The boxing movie is a paradox. Here's a sport that's never been less relevant. Its glory days are a half century in the rearview. Muhammad Ali is a beloved shadow. George Foreman's a walking infomercial. Mike Tyson makes Hangover movies and a fool of himself on Broadway. Nobody cares about boxing anymore, and nobody cares less than Hollywood's prime demographic — the 18- to 24-year-olds. They don't even play boxing video games anymore.
So how is it that boxing movies arrive with the regularity of dystopian YA franchises? Some critics have speculated that their appeal lies in their ability to balance prestige with populism. Those commentators may be on to something. After all, no great fighter has ever come from the 1 percent.
Everyone loves to see a gutsy underdog defy the odds, and they probably always will. Sylvester Stallone's Rocky Balboa, Russell Crowe's Jimmy Braddock, Mark Wahlberg's Micky Ward. To that card, add Miles Teller's Vinny Paz.
Written and directed by Ben Younger (Boiler Room), this is the fact-based story of Vinny Pazienza, a working-class Rhode Island fighter who defied the odds more times in more ways than any other character ever to lace up on the big screen.
By the way, is Teller not the last actor you'd expect to pull off the role of a cocky, sex-crazed Italian American pugilist? When the filmmaker approached him, Whiplash hadn't even been released, so the casting qualifies as borderline visionary. And, just as Younger knew he would be, Teller is a knockout. He nails the hometown hero's accent, fighting style and goofball charm.
Early on, in a sequence set in the late 1980s, Paz (he had his name legally changed) loses his lightweight title by gambling in a Vegas casino the night before a match. His father — played by the great Belfast-born Ciarán Hinds — sends him to work with legendary trainer Kevin Rooney, one of the ringmasters responsible for Tyson's rise.
For the fun of it, check your watch the first time Rooney walks on screen. Then see how much time passed before you recognized Aaron Eckhart in the role. Talk about a transmogrification. Forget the receding hairline and paunch; the actor somehow made himself shorter!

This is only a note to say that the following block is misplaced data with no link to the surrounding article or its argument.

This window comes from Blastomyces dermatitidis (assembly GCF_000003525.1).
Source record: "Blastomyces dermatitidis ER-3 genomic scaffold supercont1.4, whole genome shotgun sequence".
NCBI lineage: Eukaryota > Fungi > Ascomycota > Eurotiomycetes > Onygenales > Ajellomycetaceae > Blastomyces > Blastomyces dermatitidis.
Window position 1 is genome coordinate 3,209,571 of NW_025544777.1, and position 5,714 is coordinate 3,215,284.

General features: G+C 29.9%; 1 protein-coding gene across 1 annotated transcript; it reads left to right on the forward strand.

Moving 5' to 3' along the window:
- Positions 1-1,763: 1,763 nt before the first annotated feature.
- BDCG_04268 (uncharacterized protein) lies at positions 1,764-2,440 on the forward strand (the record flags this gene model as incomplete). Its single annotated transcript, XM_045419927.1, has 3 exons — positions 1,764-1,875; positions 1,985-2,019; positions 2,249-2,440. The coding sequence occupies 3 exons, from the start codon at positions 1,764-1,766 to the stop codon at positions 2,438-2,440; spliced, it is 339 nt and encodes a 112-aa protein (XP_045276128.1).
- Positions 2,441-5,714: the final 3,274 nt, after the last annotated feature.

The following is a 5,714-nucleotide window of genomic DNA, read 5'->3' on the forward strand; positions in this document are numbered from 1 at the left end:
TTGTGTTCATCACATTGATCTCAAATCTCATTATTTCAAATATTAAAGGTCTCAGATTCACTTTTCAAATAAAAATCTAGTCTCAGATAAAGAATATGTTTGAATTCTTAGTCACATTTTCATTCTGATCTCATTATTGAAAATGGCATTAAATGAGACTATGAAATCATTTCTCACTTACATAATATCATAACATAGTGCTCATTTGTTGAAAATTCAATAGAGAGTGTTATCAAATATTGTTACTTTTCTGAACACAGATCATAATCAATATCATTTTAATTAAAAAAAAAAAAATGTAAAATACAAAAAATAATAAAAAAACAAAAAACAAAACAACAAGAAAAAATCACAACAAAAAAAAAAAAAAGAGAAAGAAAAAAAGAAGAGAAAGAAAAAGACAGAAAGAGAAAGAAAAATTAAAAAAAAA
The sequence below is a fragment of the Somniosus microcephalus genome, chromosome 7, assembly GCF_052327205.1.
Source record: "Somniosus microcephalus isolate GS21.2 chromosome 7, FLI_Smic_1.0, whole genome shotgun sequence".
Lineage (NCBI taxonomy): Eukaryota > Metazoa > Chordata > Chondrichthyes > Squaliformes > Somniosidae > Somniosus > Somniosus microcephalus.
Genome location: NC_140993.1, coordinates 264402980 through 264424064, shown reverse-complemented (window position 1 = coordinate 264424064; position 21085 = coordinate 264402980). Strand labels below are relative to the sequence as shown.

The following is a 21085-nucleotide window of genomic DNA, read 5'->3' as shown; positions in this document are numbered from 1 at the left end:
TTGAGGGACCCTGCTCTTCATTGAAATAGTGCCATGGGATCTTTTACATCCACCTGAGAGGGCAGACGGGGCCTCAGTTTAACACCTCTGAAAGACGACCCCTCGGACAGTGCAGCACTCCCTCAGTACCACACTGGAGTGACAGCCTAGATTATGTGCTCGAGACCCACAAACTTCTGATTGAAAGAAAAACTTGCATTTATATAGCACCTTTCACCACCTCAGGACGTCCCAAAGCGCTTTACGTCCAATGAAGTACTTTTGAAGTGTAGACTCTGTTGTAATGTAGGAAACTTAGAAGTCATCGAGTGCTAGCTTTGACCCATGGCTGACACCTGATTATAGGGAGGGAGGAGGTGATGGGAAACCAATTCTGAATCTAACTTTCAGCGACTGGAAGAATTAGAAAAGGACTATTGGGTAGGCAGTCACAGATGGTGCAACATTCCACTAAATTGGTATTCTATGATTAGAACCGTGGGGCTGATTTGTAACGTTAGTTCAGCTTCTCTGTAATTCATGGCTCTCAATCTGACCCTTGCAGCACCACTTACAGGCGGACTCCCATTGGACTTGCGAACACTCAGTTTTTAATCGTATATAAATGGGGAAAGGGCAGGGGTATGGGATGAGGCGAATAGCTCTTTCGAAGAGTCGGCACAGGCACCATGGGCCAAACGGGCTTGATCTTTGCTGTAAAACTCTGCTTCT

The boxer and trainer's relationship is the film's heart and soul. First Rooney intuits that Paz shouldn't lose weight, but rather use it and move up a class. Over protests from his large, loud Catholic family, Paz stuns everyone by taking the junior middleweight title from Gilbert Delé. Then, out of nowhere, fate deals the "pride of Providence" a blow that nobody gives him a chance of getting up from. En route to a casino in 1991, Paz suffers a head-on collision and his neck is fractured. Doctors don't expect him to walk again.
If what happened next weren't in the record books, no studio would have touched this tale. But it is. And it's the comeback story to end all comeback stories.
Vinny is just arrogant enough to figure medical science doesn't apply to him. With a metal halo brace bolted into his skull, he secretly resumes training, eventually enlisting Rooney. Their covert regimen is a touching blast to behold. Teller convincingly conveys the agony and unbridled joy in every baby step. When, incredibly, Paz not only returns to the ring 13 months after the accident but also takes a new title in a higher weight class, how can you not be in his corner?
The answer: You can't. Bleed for This may have taken a beating at the box office over the weekend, but don't count it out. A movie this raw and real will find its following. It's that rarest of beasts — a Cinderella story that's the farthest thing possible from a fairy tale.